Another failure for Ofgem as their electricity market reforms fell flat costing energy companies around £45 million.
Ofgem implemented new rules to ensure that the largest energy companies are only allowed to trade at pre-determined times during the day. The idea was that it would increase trading and competition allowing smaller players to flourish yet data shows that trading in the energy market has slowed as a result.
In fact, traded volumes in Q3 2015 were the lowest for the quarter since 2013, which was a historical low for the UK power market.
It seemed to start off so well with trade picking up in the first few months after the new rulings, but experts say this was down to the burgeoning issues between Russia and the Ukraine, which raised concerns over European gas supplies.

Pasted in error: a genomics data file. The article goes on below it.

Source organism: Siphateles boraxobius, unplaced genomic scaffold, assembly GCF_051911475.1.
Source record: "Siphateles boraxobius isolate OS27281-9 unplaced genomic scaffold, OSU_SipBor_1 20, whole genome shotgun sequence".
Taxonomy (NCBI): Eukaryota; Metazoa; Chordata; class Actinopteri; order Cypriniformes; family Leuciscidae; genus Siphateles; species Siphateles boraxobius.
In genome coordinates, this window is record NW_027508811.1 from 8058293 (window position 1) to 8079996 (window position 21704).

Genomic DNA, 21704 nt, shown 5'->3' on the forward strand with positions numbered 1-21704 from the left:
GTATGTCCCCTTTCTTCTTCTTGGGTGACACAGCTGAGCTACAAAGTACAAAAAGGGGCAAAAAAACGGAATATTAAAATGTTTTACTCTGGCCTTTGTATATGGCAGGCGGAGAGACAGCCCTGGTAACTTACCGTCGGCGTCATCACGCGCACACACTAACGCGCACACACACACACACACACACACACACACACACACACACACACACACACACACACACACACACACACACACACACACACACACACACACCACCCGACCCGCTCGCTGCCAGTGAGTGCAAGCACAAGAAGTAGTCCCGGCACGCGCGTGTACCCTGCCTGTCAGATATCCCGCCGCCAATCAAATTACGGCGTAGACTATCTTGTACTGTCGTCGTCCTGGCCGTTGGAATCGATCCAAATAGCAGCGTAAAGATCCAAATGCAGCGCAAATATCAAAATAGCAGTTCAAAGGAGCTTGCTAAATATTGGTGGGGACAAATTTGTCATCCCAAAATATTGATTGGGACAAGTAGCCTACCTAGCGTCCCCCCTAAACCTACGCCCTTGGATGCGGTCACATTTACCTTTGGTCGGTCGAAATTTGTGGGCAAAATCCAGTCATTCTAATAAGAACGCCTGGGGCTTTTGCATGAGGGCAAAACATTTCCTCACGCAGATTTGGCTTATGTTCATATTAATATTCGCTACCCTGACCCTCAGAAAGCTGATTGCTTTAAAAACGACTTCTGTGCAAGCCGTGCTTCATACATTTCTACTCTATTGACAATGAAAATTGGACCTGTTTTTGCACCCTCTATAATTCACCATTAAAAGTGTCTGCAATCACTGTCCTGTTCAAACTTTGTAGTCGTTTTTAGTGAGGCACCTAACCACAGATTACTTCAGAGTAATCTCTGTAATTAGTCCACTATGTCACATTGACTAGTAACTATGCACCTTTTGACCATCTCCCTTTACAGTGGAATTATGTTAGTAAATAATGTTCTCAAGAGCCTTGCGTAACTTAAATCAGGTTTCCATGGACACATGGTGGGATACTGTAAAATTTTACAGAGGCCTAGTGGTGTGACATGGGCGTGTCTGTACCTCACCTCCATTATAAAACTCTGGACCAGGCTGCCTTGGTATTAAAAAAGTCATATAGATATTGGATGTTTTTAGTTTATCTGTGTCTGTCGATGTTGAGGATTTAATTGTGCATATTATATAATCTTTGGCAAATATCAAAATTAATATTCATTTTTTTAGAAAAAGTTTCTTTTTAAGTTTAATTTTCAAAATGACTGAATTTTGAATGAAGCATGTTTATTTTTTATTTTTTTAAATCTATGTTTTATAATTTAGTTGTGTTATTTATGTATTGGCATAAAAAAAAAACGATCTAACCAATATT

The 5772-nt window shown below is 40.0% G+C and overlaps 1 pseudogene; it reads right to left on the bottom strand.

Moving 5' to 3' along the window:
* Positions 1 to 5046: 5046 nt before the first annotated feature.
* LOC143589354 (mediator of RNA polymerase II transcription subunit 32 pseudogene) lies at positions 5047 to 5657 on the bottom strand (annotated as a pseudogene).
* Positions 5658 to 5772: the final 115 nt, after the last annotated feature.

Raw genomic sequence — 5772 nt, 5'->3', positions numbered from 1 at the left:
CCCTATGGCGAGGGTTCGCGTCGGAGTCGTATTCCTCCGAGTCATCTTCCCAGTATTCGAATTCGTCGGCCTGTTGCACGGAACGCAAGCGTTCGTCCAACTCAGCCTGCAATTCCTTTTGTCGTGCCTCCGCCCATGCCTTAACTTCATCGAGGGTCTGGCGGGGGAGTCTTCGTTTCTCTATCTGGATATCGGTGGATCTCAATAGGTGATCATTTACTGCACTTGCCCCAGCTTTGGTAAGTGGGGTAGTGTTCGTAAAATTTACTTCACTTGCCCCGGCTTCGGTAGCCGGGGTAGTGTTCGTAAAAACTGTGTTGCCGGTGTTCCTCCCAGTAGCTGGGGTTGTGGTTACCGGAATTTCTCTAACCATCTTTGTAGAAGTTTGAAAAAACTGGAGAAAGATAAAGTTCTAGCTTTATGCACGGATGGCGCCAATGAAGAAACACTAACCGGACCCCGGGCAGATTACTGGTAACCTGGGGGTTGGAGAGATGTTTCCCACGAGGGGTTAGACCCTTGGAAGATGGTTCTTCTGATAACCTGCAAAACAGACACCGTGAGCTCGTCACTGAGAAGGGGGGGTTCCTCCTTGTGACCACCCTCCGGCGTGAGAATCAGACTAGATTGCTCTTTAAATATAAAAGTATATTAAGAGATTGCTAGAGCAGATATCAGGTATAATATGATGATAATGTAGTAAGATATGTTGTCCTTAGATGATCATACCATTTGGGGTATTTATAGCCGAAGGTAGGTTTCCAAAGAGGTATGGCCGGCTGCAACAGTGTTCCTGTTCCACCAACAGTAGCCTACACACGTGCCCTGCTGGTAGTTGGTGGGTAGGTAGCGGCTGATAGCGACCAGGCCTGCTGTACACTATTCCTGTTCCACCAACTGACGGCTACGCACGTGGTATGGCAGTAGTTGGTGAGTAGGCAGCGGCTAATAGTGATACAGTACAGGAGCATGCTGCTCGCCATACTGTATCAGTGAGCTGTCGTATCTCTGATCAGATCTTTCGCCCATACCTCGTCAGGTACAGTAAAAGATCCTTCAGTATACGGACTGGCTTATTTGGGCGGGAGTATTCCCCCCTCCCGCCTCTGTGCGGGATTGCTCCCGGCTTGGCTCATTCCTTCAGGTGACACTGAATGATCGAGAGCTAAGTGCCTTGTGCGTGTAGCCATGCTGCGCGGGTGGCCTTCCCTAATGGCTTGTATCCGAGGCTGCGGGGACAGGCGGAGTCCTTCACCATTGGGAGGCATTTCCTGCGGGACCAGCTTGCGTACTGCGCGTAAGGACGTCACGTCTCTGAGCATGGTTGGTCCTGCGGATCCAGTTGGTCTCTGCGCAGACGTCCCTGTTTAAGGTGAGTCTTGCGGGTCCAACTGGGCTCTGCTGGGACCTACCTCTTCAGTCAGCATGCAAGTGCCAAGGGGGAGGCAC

Yet as the political situation has cooled down, so have trading volumes. However, trading opportunities on peakload power contracts have increased which had been difficult to trade before the reforms.
“Has it been worth it? Well, Ofgem can say they are doing something, the utilities can say they are complying with Ofgem, and the small suppliers can’t say they are unable to hedge their volumes anymore. They have succeeded in getting better visibility of prices along the curve, which will aid them in CfD indexation. But the actual volumes traded are going to fall,” one trader said.
While the reforms have allowed clearer long-term price signals to aid smaller suppliers, larger players have been put off by the new regulations limiting their trading hours.
Even the Competition and Market Authority (CMA) have said that Ofgem’s market reform rules may be putting banks off and that they will keep monitoring the progress of the reforms.
Looks like another of Ofgem’s schemes has failed after their disappointing SMI reports and the flop of their new billing rules which were binned after confusing customers.
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